Around the world, leaders are closing borders, restricting travel and movement, mandating social distancing, and employing various restrictions on when, how and which business can be open. This includes the United States.
The bridge across all of our programs is the desire to change United States policies that impact the people we work with. Extreme poverty and vulnerability in Haiti and Nicaragua lead families to make the heartbreaking decision to migrate, to the United States or elsewhere. Our priority is addressing the root causes of migration in Haiti and Nicaragua. At the same time, we believe that we must insist on fair policies in the United States that promote the dignity of migrants. Current priorities:
End Title 42 and Remain in Mexico, and secure asylum once again at our borders
Work in solidarity with migrants traveling in Central America and Mexico
Bring a social justice framework to the United States’ policies that impact our partners in Haiti and Nicaragua, with an emphasis on non-intervention.
Mapping COVID-19 in Haiti
The Franciscan Network for Migrants (RFM) emerged in April 2018 during the annual Justice, Peace, and the Integrity of Creation Course, held in Guadalajara, Mexico. During 2019, the Network took form, organized with four original houses for migrants belonging to the Order: La 72 (Mexico), The Migrant Center of New York (USA), Comedor para Migrantes San Francisco (Mexico) and Pilgrims’ house of the Migrant “Santo Hermano Pedro” (Guatemala).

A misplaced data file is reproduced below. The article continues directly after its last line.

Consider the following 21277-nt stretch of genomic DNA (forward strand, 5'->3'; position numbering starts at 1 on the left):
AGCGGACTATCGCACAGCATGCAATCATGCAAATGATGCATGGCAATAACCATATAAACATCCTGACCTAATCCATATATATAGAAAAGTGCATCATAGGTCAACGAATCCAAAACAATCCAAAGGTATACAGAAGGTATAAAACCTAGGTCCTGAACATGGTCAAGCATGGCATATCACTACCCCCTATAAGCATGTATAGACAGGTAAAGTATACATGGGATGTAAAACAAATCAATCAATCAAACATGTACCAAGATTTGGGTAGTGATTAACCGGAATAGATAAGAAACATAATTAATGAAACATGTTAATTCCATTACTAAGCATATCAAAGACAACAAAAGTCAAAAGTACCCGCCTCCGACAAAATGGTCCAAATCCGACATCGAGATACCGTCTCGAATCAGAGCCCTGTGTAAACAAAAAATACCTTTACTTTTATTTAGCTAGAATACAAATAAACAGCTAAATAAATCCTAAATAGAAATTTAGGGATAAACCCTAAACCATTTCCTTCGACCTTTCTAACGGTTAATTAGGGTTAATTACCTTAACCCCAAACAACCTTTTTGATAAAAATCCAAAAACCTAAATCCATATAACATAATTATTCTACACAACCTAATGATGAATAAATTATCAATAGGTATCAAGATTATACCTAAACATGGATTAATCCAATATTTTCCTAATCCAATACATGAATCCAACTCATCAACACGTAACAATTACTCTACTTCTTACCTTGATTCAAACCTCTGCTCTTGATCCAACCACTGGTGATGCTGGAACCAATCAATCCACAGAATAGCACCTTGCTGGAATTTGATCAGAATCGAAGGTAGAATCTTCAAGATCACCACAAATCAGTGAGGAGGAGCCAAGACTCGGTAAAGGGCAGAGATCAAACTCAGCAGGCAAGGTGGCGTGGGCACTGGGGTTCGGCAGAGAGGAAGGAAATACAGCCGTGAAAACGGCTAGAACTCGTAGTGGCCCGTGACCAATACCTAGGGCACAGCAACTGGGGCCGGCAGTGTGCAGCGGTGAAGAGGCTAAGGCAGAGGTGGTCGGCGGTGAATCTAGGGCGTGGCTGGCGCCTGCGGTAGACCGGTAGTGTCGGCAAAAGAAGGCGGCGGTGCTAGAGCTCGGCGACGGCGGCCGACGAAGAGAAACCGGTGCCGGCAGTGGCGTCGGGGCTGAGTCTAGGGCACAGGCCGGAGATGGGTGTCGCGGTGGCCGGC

At all times, and certainly in the context of the COVID-19 pandemic, the governments of Mexico and the U.S. must protect the rights of migrants. In the current context of a global pandemic, both governments must halt enforcement actions and deportations, and release people from detention facilities where their lives are endangered by overcrowded and unsanitary conditions.
Day 2 – Tuesday, March 31: Let Our People Go/Trans Day of Visibility (From Detention Watch Network)
This is the first day of a cyber-week of action to get people held in immigrant detention released, and to get Immigration and Customs Enforcement to suspend enforcement and removal operations. We have written several background articles on the campaign, and the dangers of incarceration for people at this time.
We are running out of time to save the lives of those incarcerated in the world's largest network of prisons, jails, and detention sites. There are 2 million people incarcerated in the United States - more than any other country on the planet. They are all at risk.